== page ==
ROSALIND. Farewell, Monsieur Traveller: Look, you lisp, and wear strange suits; disable all the benefits of your own country; be out of love with yonr Nativity, and almost chide God for making you that countenance you are ; or I will scarce think that you have swam in a GONDOLA.
As You LIKE IT, Act. IV. Sc. I.
Annotation of the Commentators.
"Tis known, at least is should be, that | The moment night with dusky mantle
throughout All countries of the Catholic persuasion, The skies (and the more duskily the better), Some weeks before Shrove-Tuesday mes The time less liked by husbands than by about,
lovers The people take their fill of recreation, Begins, and prudery flings aside her And buy repentance, ere they grow devout,
fetter; However high their rank, or low their And gaiety on restless tiptoe hovers,
Giggling with all the gallants who beset With fiddling, feasting, dancing, drinking,
And there are songs, and quavers, roaring, And other things which may be had for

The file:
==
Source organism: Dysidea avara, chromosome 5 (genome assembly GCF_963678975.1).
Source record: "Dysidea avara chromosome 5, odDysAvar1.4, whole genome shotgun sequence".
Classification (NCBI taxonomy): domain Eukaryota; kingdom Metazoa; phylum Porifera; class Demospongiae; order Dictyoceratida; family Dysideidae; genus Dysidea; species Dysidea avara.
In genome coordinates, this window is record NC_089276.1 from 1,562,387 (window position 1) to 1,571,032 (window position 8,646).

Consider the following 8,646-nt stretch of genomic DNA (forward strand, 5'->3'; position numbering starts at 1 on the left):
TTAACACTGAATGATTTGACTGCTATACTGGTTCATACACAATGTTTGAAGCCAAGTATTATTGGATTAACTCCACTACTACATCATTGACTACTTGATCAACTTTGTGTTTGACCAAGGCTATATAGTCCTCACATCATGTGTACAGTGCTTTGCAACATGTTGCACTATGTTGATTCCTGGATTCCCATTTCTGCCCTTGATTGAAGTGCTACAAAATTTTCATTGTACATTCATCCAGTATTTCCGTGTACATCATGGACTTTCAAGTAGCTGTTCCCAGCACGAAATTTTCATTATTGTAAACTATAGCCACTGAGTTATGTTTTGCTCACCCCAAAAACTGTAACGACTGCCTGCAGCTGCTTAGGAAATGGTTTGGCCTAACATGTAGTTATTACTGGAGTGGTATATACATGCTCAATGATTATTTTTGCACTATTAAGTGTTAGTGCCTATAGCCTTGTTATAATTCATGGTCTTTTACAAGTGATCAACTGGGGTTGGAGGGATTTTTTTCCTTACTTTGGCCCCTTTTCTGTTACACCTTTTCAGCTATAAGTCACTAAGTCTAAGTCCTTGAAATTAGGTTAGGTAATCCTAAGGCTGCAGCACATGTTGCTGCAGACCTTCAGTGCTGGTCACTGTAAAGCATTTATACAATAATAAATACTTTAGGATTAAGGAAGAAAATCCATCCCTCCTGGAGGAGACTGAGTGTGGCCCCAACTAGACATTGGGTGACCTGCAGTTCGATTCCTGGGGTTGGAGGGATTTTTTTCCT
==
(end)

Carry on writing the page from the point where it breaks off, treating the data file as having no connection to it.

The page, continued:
Guitars, and every other sort of strumming.
And there are dresses splendid, but fantast- | And therefore humbly I would recommend
“The curious in fish-sauce," before they Masks of all times and nations, Turks and
The sea, to bid their cook, or wise, or And harlequins and clowns, with feats
friend, gymnastical, Walk or ride to the Strand, and buy in Greeks, Romans, Yankee - doodles, and
(Or if set out beforehand, these may send All kinds of dress, except the ecclesiastical, By any means least liable to loss), All people, as their fancies hit, may choose, Ketchup, Soy, Chili-vinegar, and Hervey, But no one in these parts may quiz the Or, by the Lord! a Lent will well nigh
clergy, Therefore take heed, ye Freethinkers ! I
That is to say, if your religion's Roman,
And you at Rome would do as Romans do, You'd better walk about begirt with briars, According to the proverb, - although no Instead of coat and smallclothes, than put on A single stitch reflecting upon friars, If foreign, is obliged to fast; and you, Although you swore it only was in fun; If protestant, or sickly, or a woman, They'd haul you o'er the coals, and stir would rather dine in sin on a ragout
Dine, and be d-d! I don't mean to be of Phlegethon with every mother's son, Nor say one mass to cool the cauldron's But that's the penalty, to say no worse.
bubble That boild your bones, unless you paid
them double. Of all the places where the Carnival
Was most facetious in the days of yore,